Friday, 11 December 2009

The Voice of... Pope Leo XIII (Part IV)

On 6th January, 1886, Pope Leo XIII promulgated his Encyclical Iampridem to the Archbishops and Bishops of Prussia concerning the state of the Church in Germany:

"7. The priestly order, heir of such a sublime ministry, renews itself from age to age without changing. Those who are called to this order must thus follow by their sincerity of doctrine and innocence of life, in the footsteps of the first sowers of the faith, whom Christ Himself chose. The right and duty to teach young people whom God calls to become His ministers and the dispensers of His mysteries falls to the bishops alone. The people are to take their religious training from those to whom it was said, "teach all nations." If this is so, how much greater is the obligation imposed on bishops to give the nourishment of sound doctrine as they see fit to these ministers, who will be the salt of the earth and will take the place of Jesus Christ among men? This duty is not the only one incumbent on the bishops; in addition, they must look after the welfare of the seminarians. They should initiate them quickly into the practices of a firm piety, a piety whose absence would leave them unworthy of the priesthood and incapable of fulfilling its duties."

"8. You know very well from theory and practice the difficulties and prolonged labors which this instruction of seminarians requires. Those who have chosen God as their inheritance should show themselves to the Christian people as living models of virtue and self restraint, according to the teaching of the Prince of the Apostles. Under the authority of the bishops and the instruction of appointed teachers, they should learn to dominate their passions, to despise the things of this world, and to seek heavenly goods. Fortified by heavenly thoughts and inflamed by heavenly love, they will remain chaste and pure amidst the corruption of this world. They must also become quickly accustomed to constantly and fearlessly explaining and defending Catholic truth, which the world despises and pursues with an implacable hatred. The times demand a vigorous struggle to preserve the cause of the Church. What could we expect, then, if our ministers were not prepared long in advance by religious training and love to faithfully support their bishops, to listen to their words, and to endure boldly the harshest difficulties for the name of Jesus Christ? Seminaries and other institutions of sacred learning give the seminarians, far from the bustle of daily concerns, the qualities required to fulfill the apostolic ministry properly. Their education also teaches them to endure joyously all the inconveniences of life and all those types of work necessary to save souls. Under the vigilance and protection of the bishops and the priests delegated by them by virtue of their long experience in sacred studies, the students will learn to equitably measure their strengths and to recognize what they are capable of. The pastors can test the abilities and character of each one, in order to judge wisely who is worthy of the honor of the priesthood and to dissuade those who are unworthy. But what salutary fruits can be obtained if the pastors do not have full liberty to remove obstacles and to use the means appropriate to that end? On this subject, since your nation counts among its distinctions the glory of the military, We can draw an analogy. Would the heads of government permit young men placed in military institutions to have any other teachers than those who excel in this art? Do we not choose appropriate military men to teach army discipline, the use of arms, and the military spirit?"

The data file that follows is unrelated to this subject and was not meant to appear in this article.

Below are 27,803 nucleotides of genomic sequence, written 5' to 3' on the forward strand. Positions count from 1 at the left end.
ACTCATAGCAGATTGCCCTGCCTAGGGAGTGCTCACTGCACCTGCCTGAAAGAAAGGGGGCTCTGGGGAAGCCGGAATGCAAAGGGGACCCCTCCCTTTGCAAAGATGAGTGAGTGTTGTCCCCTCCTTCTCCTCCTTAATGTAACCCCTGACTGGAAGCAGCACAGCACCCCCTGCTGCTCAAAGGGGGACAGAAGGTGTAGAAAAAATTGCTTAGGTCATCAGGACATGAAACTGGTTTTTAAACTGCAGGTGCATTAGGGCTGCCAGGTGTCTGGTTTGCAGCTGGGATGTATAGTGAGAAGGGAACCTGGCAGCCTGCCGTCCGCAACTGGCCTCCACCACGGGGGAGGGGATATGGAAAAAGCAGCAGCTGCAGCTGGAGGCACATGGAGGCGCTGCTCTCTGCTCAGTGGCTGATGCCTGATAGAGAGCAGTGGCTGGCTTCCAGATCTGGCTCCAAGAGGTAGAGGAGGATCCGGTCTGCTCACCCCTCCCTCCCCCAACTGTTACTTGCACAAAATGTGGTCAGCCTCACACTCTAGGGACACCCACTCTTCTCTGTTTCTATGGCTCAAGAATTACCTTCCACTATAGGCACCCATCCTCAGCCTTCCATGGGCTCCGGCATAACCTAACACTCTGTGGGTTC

"9. The Church's concern for its seminaries is therefore easy to understand. From the earliest years of the Church, the popes and the Catholic bishops took special care to establish centers for candidates to the priesthood. Here, either by themselves or with the help of suitable teachers (sometimes taken from the priests of the cathedral church), they taught the humanities, theology, and above all the conduct suitable to their vocation. The houses which the bishops and monks opened to receive clerics are celebrated up to this day. Among them shines the memory of the Lateran Patriarchate; from here, as from a fortress of wisdom and virtue, illustrious popes and bishops appeared, men remarkable for their holiness and for their teaching. The careful and diligent teaching of clerics seemed very important and necessary even from the beginning of the sixth century. The Council of Toledo, speaking about "those whom their parents forced to enter the clerical state as children," commands "that after having received tonsure or being ordained lector, they must be educated in the Church under the vigilance of the bishop." Thus we see why we must strive to organize and govern the seminaries of your dioceses according to the rules established by the fathers of the Council of Trent. That is also why in the previous agreements between the popes and the secular authorities from different periods, the Apostolic See -- especially watched over the preservation of seminaries and reserved to the bishops the right to govern them, to the exclusion of all other powers. Among other documents, we have a clear example in the apostolic letter beginning "De salute animarum." Pius VII published this encyclical on July 18, 1821, after reaching an agreement with the king of Prussia concerning a new delimitation of dioceses."

"10. Therefore, may the bishops have the full and entire right to train in the seminaries the peaceful army of Jesus Christ. May they be free to choose officials according to their own judgment for the clerical hierarchy, and may they place priests in various posts to fulfill their pastoral duties without obstacles."

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